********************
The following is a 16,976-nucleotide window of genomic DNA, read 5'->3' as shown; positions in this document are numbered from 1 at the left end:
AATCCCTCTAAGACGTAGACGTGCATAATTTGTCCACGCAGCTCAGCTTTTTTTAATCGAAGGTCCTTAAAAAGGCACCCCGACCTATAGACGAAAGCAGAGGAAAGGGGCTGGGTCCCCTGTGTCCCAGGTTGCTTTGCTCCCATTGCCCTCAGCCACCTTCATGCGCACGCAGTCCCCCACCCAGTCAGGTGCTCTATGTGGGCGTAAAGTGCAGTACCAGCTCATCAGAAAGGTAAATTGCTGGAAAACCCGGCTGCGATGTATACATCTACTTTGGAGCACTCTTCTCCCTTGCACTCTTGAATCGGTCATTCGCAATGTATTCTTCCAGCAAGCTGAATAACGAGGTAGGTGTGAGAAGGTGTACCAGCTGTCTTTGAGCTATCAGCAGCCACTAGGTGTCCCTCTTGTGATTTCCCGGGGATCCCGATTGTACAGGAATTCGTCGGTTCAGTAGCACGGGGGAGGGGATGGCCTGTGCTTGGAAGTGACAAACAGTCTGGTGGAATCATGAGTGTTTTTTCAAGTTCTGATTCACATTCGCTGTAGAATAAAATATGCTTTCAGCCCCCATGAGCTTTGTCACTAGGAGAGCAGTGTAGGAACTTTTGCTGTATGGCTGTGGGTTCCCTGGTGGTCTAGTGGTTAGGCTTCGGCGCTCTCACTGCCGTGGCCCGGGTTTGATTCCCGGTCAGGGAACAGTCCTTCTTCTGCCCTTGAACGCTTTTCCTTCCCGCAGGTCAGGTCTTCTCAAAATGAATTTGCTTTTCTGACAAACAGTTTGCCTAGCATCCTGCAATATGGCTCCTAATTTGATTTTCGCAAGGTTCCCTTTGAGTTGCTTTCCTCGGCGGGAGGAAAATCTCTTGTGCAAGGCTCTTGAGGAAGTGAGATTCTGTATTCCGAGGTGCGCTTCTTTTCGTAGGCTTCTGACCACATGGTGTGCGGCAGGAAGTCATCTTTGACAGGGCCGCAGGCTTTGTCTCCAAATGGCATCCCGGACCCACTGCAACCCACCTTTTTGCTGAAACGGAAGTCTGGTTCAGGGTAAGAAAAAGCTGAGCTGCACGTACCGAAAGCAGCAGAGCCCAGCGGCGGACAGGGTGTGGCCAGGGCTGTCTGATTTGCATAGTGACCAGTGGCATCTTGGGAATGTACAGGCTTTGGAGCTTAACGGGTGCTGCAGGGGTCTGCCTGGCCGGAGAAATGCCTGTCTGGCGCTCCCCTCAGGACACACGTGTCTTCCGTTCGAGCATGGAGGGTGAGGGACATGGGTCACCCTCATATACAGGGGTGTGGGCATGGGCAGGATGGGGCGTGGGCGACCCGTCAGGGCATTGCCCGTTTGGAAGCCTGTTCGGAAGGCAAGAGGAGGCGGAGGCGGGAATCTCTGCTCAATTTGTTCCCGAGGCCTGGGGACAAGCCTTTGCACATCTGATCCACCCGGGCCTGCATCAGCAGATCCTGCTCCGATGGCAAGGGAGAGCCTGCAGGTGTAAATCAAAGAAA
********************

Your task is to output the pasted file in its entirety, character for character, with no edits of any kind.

The following is a 16,976-nucleotide window of genomic DNA, read 5'->3' as shown; positions in this document are numbered from 1 at the left end:
AATCCCTCTAAGACGTAGACGTGCATAATTTGTCCACGCAGCTCAGCTTTTTTTAATCGAAGGTCCTTAAAAAGGCACCCCGACCTATAGACGAAAGCAGAGGAAAGGGGCTGGGTCCCCTGTGTCCCAGGTTGCTTTGCTCCCATTGCCCTCAGCCACCTTCATGCGCACGCAGTCCCCCACCCAGTCAGGTGCTCTATGTGGGCGTAAAGTGCAGTACCAGCTCATCAGAAAGGTAAATTGCTGGAAAACCCGGCTGCGATGTATACATCTACTTTGGAGCACTCTTCTCCCTTGCACTCTTGAATCGGTCATTCGCAATGTATTCTTCCAGCAAGCTGAATAACGAGGTAGGTGTGAGAAGGTGTACCAGCTGTCTTTGAGCTATCAGCAGCCACTAGGTGTCCCTCTTGTGATTTCCCGGGGATCCCGATTGTACAGGAATTCGTCGGTTCAGTAGCACGGGGGAGGGGATGGCCTGTGCTTGGAAGTGACAAACAGTCTGGTGGAATCATGAGTGTTTTTTCAAGTTCTGATTCACATTCGCTGTAGAATAAAATATGCTTTCAGCCCCCATGAGCTTTGTCACTAGGAGAGCAGTGTAGGAACTTTTGCTGTATGGCTGTGGGTTCCCTGGTGGTCTAGTGGTTAGGCTTCGGCGCTCTCACTGCCGTGGCCCGGGTTTGATTCCCGGTCAGGGAACAGTCCTTCTTCTGCCCTTGAACGCTTTTCCTTCCCGCAGGTCAGGTCTTCTCAAAATGAATTTGCTTTTCTGACAAACAGTTTGCCTAGCATCCTGCAATATGGCTCCTAATTTGATTTTCGCAAGGTTCCCTTTGAGTTGCTTTCCTCGGCGGGAGGAAAATCTCTTGTGCAAGGCTCTTGAGGAAGTGAGATTCTGTATTCCGAGGTGCGCTTCTTTTCGTAGGCTTCTGACCACATGGTGTGCGGCAGGAAGTCATCTTTGACAGGGCCGCAGGCTTTGTCTCCAAATGGCATCCCGGACCCACTGCAACCCACCTTTTTGCTGAAACGGAAGTCTGGTTCAGGGTAAGAAAAAGCTGAGCTGCACGTACCGAAAGCAGCAGAGCCCAGCGGCGGACAGGGTGTGGCCAGGGCTGTCTGATTTGCATAGTGACCAGTGGCATCTTGGGAATGTACAGGCTTTGGAGCTTAACGGGTGCTGCAGGGGTCTGCCTGGCCGGAGAAATGCCTGTCTGGCGCTCCCCTCAGGACACACGTGTCTTCCGTTCGAGCATGGAGGGTGAGGGACATGGGTCACCCTCATATACAGGGGTGTGGGCATGGGCAGGATGGGGCGTGGGCGACCCGTCAGGGCATTGCCCGTTTGGAAGCCTGTTCGGAAGGCAAGAGGAGGCGGAGGCGGGAATCTCTGCTCAATTTGTTCCCGAGGCCTGGGGACAAGCCTTTGCACATCTGATCCACCCGGGCCTGCATCAGCAGATCCTGCTCCGATGGCAAGGGAGAGCCTGCAGGTGTAAATCAAAGAAA